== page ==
Feeling Distress

The dollar is feeling distress
As Treasury prices compress
The data released
Shows growth has increased
Thus risk is now ‘cool’ to possess

Risk is back in fashion this morning as better than expected Chinese Services PMI data (54.4 vs. exp 52.3) and better than expected German Services PMI data (55.4 vs exp 54.9) have combined with renewed optimism on the US-Chinese trade talks to revive risk taking by investors. If you recall, it was just last month that the PMI data was pointing to a global slowdown, which was one of the keys to market activity. It was part and parcel of the yield curve inversion as well as the dollar’s modest strength as investors fled most other countries for the least bad option, the US markets. But it seems that not only have markets responded positively to the complete u-turn by global central bankers, so have purchasing managers. In the end, everybody loves easy money, and the fact that virtually every nation has reversed early signs of policy tightening has played well on Main Street as well as on Wall Street.

So maybe recession is much further away than had recently been feared. Of course, we continue to see our share of weak data with this week already producing subpar Retail Sales (-0.2%, -0.4% ex autos) and weak Durable Goods Orders (-1.6%, +0.1% ex transport). This makes an interesting contrast to the stronger than expected ISM data (55.3) and Construction Spending (+1.0%). But investors clearly see the glass half-full as equities respond positively, and maybe more impressively, Treasury yields have backed up 14 bps in the past week. This means the yield curve is no longer inverted and we are already hearing a lot of dismissals about how that was an aberration and not a precursor of a recession. You know, ‘This time is different!’

The one thing that remains clear is there is a concerted effort by central bankers everywhere to focus on the good, ignore the bad and try to keep the global economy going. I guess that’s their collective job, so kudos are due as they have recently proven quite nimble in their responses. Of course, the fact that they seem to be inflating new debt bubbles with the potential for very serious consequences when they pop cannot be ignored forever.

Prime Minister May’s at a loss
And so now the aisle she’ll cross
It’s Labour she’ll ask
To help with the task
Of proving her deal’s not just dross

The other market surprise was the news that after a seven-hour cabinet meeting, PM May has given up on the Tories to help her pass the Brexit deal and has now reached out to Labour leader, Jeremy Corbyn, to see if they can come up with something that can garner a majority of votes in Parliament. Yesterday, Parliament tried to come up with their own plan for a second time, and this time handily rejected 11 suggestions. The problem for May is that Labour, itself, is split on what it wants to do, with a large portion looking for another referendum, while it has its own significant portion of Leavers. Quite frankly, the view from 3000 miles away is that this initiative is not going to result in any better solution than the already rejected ones. And while everyone abhors the idea of a hard Brexit, apparently nobody abhors it enough to concede their own viewpoint. However, the market continues to wear its rose-colored glasses and the pound has rebounded 0.5% today and more than 1.1% since yesterday morning. The pound continues to be completely driven by the Brexit saga, as it rallied despite a very poor Services PMI outturn of 48.9.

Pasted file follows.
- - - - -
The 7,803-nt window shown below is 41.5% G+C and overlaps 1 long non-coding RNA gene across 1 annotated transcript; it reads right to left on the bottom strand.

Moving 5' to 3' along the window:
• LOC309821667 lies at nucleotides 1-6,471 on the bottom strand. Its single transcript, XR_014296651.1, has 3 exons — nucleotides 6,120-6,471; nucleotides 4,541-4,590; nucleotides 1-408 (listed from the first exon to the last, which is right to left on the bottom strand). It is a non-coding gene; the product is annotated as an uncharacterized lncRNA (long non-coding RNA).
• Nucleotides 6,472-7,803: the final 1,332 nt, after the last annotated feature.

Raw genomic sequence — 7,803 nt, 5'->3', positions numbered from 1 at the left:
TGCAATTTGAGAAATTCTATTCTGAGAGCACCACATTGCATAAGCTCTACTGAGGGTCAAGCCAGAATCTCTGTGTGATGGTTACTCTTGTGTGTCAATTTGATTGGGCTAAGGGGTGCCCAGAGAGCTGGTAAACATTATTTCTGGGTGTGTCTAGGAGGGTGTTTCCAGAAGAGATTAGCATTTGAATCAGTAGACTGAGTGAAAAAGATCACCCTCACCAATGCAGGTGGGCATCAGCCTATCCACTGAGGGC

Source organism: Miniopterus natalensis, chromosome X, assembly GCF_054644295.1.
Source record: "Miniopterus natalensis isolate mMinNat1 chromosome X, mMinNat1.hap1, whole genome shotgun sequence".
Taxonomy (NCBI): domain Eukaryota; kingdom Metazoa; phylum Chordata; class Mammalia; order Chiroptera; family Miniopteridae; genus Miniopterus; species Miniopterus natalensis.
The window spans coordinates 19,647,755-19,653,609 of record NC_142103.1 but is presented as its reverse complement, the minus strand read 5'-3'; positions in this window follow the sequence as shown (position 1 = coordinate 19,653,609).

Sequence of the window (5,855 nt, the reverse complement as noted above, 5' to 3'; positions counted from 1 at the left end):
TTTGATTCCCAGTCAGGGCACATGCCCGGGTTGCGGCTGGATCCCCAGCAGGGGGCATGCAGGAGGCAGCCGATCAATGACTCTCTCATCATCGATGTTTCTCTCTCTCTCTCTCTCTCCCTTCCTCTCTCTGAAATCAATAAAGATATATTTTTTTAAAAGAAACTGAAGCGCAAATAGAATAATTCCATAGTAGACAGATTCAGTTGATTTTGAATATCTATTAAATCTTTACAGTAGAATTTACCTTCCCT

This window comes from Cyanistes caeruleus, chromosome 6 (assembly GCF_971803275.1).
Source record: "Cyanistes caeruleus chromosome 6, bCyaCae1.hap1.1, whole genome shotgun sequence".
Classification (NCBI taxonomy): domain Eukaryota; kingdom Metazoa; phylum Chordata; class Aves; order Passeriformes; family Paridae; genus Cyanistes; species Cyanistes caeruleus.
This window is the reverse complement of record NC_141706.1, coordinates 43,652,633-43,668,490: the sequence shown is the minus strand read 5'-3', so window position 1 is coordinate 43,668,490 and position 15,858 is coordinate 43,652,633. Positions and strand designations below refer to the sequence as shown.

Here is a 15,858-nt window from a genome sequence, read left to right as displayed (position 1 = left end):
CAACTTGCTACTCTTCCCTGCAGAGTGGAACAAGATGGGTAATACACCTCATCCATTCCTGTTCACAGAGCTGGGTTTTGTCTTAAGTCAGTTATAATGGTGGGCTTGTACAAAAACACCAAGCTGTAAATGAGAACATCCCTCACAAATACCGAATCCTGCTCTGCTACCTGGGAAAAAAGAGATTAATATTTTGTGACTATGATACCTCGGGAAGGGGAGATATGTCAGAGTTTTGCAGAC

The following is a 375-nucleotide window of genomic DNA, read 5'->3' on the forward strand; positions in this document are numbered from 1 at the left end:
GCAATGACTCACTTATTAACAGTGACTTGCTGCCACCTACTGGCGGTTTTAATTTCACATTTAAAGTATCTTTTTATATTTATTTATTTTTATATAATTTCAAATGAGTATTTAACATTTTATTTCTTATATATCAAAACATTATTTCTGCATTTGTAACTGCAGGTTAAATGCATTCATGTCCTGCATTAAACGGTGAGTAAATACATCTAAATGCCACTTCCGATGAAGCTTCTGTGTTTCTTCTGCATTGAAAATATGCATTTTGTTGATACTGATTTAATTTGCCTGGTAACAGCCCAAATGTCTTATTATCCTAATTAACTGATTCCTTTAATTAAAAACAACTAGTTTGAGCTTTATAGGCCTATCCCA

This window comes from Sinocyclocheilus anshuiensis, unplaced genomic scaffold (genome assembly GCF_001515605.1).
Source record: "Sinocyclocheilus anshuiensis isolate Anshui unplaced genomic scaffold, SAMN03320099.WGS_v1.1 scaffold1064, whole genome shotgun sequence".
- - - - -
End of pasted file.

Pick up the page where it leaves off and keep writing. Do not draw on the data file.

Away from those stories, market optimism has been fanned by the hints that the US-China trade talks are continuing to make progress. Chinese vide-premier, and lead negotiator, Liu He, is in Washington today and tomorrow to resume the conversation. Meanwhile, central banks continue to back away from any further policy tightening, even in marginal countries where it had been expected. Poland is the latest to sound more dovish than previous comments, and markets are also now pricing in further rate cuts in both India and South Africa. The point is that the market addiction to easy money is growing, and there does not appear to be a single central banker anywhere who can look through the short-term and recognize, and respond to, long term concerns.

But in the meantime, stocks continue to rally. Today, after the Chinese data, we saw the Nikkei jump 1.0%, and Shanghai rally 1.25%. Then after the Eurozone data, the DAX rocketed 1.85% and even the CAC, despite the weak French data, rallied 1.0%. I guess the fact that there are still weak areas in Europe implies that Signor Draghi will never be tempted to raise rates. And not to be outdone, US futures are pointing to a 0.5% rise at the open.

This morning’s data brings ADP Employment (exp 170K) and then ISM Non-Manufacturing (exp 58.0). If things hold true to form, look for a better ISM number, although the ADP will be quite interesting. Remember, last month’s NFP number was shockingly weak so there are still questions about that. Friday, we will learn more, especially with the revisions.

And the dollar? Well, as is often the case on days where risk is accumulated, the dollar is under broad pressure, down 0.3% vs. the euro, NOK and SEK. It is also under pressure vs. EMG currencies with INR (+0.7%) and PHP (+0.6%) leading the way in Asia, while the CE4 are all higher by roughly 0.3%. There is no reason to think this pressure will abate today, unless we see something quite surprising, like the US-China trade talks falling apart. In other words, look for modest further dollar weakness as the session progresses.

Good luck